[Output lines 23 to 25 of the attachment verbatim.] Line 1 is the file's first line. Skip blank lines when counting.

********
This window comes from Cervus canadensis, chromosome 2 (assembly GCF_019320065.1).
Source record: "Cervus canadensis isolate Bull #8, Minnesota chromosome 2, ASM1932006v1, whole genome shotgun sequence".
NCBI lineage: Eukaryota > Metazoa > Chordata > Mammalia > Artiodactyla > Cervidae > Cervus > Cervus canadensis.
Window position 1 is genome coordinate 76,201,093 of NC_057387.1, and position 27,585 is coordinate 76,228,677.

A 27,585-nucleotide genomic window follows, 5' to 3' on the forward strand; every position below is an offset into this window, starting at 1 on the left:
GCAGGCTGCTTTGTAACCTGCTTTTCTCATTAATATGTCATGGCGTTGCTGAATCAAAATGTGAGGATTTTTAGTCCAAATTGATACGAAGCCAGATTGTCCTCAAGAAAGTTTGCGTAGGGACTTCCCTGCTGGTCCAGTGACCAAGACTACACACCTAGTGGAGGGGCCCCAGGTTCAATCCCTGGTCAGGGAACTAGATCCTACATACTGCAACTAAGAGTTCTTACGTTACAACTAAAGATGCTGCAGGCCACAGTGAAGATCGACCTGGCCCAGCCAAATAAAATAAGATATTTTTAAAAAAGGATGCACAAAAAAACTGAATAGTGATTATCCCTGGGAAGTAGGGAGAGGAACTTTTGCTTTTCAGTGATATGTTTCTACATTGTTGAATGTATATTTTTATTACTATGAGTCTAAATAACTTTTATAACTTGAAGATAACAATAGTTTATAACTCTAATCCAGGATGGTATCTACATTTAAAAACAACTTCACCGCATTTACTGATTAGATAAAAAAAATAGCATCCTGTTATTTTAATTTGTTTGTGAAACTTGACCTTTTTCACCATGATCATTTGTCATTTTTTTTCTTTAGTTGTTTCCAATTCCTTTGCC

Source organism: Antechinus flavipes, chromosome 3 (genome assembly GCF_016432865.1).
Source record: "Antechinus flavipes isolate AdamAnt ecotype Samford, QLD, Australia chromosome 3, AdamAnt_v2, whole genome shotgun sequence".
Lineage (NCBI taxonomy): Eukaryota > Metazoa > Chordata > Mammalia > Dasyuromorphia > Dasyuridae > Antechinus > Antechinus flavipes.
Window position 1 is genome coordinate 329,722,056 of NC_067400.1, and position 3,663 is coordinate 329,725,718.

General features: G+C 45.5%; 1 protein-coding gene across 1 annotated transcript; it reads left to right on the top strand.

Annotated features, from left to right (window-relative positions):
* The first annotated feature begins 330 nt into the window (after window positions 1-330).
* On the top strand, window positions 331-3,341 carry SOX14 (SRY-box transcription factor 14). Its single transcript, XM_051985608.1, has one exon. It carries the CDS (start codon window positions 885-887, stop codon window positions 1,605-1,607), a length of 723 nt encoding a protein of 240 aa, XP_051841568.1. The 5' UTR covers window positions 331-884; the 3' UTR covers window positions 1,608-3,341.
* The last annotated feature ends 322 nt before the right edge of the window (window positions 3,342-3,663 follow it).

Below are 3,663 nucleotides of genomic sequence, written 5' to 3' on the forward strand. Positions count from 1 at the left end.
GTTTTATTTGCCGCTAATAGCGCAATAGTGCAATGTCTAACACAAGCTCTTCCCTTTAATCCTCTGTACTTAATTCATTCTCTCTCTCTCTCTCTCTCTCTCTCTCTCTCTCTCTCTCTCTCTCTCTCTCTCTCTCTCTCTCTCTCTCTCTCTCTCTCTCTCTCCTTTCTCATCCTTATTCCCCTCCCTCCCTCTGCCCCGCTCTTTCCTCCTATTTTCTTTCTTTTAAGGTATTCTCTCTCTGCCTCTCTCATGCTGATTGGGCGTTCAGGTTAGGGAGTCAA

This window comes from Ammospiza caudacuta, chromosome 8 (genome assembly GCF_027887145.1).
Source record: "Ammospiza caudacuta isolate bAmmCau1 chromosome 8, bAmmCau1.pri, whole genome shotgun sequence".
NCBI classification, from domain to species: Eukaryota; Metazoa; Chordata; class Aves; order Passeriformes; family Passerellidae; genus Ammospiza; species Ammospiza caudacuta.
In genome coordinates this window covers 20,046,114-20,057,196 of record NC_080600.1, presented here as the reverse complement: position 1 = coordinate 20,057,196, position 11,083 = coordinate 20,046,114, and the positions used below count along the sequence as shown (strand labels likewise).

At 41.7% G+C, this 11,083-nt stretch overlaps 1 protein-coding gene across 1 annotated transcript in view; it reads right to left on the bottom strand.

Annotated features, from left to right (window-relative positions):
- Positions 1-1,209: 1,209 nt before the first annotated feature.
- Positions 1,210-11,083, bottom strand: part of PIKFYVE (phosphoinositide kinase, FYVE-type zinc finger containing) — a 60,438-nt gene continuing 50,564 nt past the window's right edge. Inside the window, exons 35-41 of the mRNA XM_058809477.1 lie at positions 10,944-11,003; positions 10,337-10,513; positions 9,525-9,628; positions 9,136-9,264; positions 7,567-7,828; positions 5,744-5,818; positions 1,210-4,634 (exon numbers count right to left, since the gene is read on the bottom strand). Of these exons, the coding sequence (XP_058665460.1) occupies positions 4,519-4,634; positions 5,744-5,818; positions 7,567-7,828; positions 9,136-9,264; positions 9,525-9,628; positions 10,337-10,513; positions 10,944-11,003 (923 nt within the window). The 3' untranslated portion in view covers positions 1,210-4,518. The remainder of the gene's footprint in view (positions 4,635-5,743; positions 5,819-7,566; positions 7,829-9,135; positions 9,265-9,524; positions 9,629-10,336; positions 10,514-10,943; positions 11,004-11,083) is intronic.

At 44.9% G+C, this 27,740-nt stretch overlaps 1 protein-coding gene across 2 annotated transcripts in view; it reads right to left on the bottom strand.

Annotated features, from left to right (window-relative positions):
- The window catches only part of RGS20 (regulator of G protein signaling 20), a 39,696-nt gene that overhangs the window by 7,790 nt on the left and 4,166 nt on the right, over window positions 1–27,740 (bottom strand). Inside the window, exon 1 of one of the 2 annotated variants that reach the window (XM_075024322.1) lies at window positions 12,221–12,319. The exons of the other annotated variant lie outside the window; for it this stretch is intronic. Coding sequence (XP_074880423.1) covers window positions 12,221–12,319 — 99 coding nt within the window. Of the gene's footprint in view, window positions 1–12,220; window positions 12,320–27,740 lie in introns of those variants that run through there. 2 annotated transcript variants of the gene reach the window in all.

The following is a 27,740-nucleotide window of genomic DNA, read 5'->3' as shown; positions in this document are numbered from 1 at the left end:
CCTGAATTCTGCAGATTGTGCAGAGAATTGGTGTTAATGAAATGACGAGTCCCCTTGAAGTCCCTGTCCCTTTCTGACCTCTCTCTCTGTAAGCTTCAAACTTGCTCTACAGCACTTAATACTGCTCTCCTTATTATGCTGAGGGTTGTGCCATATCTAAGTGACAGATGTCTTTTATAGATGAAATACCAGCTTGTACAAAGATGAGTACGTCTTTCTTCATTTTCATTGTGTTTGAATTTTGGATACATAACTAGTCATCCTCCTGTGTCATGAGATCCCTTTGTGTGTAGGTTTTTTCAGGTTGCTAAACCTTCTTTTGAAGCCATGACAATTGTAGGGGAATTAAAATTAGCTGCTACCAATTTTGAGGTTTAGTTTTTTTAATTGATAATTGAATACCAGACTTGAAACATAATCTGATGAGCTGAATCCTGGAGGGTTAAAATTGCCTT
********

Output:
Annotated features, from left to right (window-relative positions):
- Positions 1-1,209: 1,209 nt before the first annotated feature.
- Positions 1,210-11,083, bottom strand: part of PIKFYVE (phosphoinositide kinase, FYVE-type zinc finger containing) — a 60,438-nt gene continuing 50,564 nt past the window's right edge. Inside the window, exons 35-41 of the mRNA XM_058809477.1 lie at positions 10,944-11,003; positions 10,337-10,513; positions 9,525-9,628; positions 9,136-9,264; positions 7,567-7,828; positions 5,744-5,818; positions 1,210-4,634 (exon numbers count right to left, since the gene is read on the bottom strand). Of these exons, the coding sequence (XP_058665460.1) occupies positions 4,519-4,634; positions 5,744-5,818; positions 7,567-7,828; positions 9,136-9,264; positions 9,525-9,628; positions 10,337-10,513; positions 10,944-11,003 (923 nt within the window). The 3' untranslated portion in view covers positions 1,210-4,518. The remainder of the gene's footprint in view (positions 4,635-5,743; positions 5,819-7,566; positions 7,829-9,135; positions 9,265-9,524; positions 9,629-10,336; positions 10,514-10,943; positions 11,004-11,083) is intronic.